Shanghai A-Fei: Fashionable Rebels and Discourse Showdown in Socialist China

Mandarin presentation

After 1949, in differentiating the ‘enemy’ from ‘us’, the CCP materialized cultural forms that did not conform to the characteristics of new society. A-Fei, named after Pidgin English, are commonly viewed as hooligans. However, they were not originally hooligans, and the discourse differences surrounding them reveal a complex history. While political campaigns did affect the criminality and punishment of A-fei, the grassroots society of Shanghai revealed a more complicated image of this category. That A-fei had emerged from among the ranks of young workers led it to oscillate between ‘victim’ and ‘victimizer’. Occasionally conflicting, various interpretations, including fashionable youth, hooligans, and bad elements, endlessly enriched the textual corpus that is A-fei, and once-lost categorizations and convictions reappeared under particular historical conditions. The rolling logic of such discourse guided grassroots practices, and it was thus that the connotatively vague A-fei gradually made its way into the shouts and murmurs of the masses.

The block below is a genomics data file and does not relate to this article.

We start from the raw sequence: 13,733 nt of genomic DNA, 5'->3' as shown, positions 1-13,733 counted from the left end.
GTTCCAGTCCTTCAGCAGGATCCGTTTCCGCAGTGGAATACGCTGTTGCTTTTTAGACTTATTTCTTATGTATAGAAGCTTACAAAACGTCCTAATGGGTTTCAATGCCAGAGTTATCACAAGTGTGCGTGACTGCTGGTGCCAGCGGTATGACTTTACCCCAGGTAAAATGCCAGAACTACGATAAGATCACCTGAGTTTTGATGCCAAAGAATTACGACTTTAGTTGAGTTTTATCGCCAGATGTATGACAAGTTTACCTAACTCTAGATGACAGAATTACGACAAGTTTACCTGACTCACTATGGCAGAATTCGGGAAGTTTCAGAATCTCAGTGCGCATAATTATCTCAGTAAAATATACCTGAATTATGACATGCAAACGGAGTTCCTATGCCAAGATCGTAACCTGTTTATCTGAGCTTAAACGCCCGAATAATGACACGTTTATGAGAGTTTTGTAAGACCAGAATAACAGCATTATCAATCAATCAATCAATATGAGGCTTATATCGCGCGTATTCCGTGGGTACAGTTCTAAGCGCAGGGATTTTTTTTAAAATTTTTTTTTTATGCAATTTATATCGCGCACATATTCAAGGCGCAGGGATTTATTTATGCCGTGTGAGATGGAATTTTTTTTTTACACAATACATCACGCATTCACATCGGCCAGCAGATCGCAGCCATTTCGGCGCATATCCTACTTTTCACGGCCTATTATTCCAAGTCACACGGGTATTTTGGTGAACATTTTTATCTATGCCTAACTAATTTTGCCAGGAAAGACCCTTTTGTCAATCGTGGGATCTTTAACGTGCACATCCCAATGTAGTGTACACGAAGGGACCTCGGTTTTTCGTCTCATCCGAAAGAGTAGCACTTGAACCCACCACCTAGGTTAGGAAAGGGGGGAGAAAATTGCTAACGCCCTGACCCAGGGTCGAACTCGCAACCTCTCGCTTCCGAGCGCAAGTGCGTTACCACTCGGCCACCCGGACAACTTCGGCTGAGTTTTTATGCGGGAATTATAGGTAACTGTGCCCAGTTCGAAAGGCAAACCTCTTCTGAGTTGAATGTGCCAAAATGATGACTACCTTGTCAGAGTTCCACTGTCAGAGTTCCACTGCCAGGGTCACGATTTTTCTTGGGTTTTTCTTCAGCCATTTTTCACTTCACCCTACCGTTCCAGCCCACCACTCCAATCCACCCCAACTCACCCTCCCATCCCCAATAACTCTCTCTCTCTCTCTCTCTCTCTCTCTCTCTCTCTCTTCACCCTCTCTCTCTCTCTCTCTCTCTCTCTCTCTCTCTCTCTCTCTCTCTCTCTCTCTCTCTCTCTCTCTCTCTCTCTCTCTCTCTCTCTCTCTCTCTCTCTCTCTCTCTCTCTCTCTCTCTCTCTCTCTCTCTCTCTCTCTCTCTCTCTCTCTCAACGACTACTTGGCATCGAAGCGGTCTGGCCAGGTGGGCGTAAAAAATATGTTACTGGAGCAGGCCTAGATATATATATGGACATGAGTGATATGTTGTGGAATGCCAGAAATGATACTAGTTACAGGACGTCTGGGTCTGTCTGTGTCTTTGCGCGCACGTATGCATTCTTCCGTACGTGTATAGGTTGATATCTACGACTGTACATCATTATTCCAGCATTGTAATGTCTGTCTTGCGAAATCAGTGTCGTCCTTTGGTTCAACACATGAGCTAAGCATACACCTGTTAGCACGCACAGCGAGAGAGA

Professor Yajuan Liu is an Associate Professor at the Department of History and Director of the Shanghai History Research Centre at the East China Normal University. She is currently a visiting scholar at the University of Oxford China Centre.

Mandarin presentation; English PPT; bilingual Q&A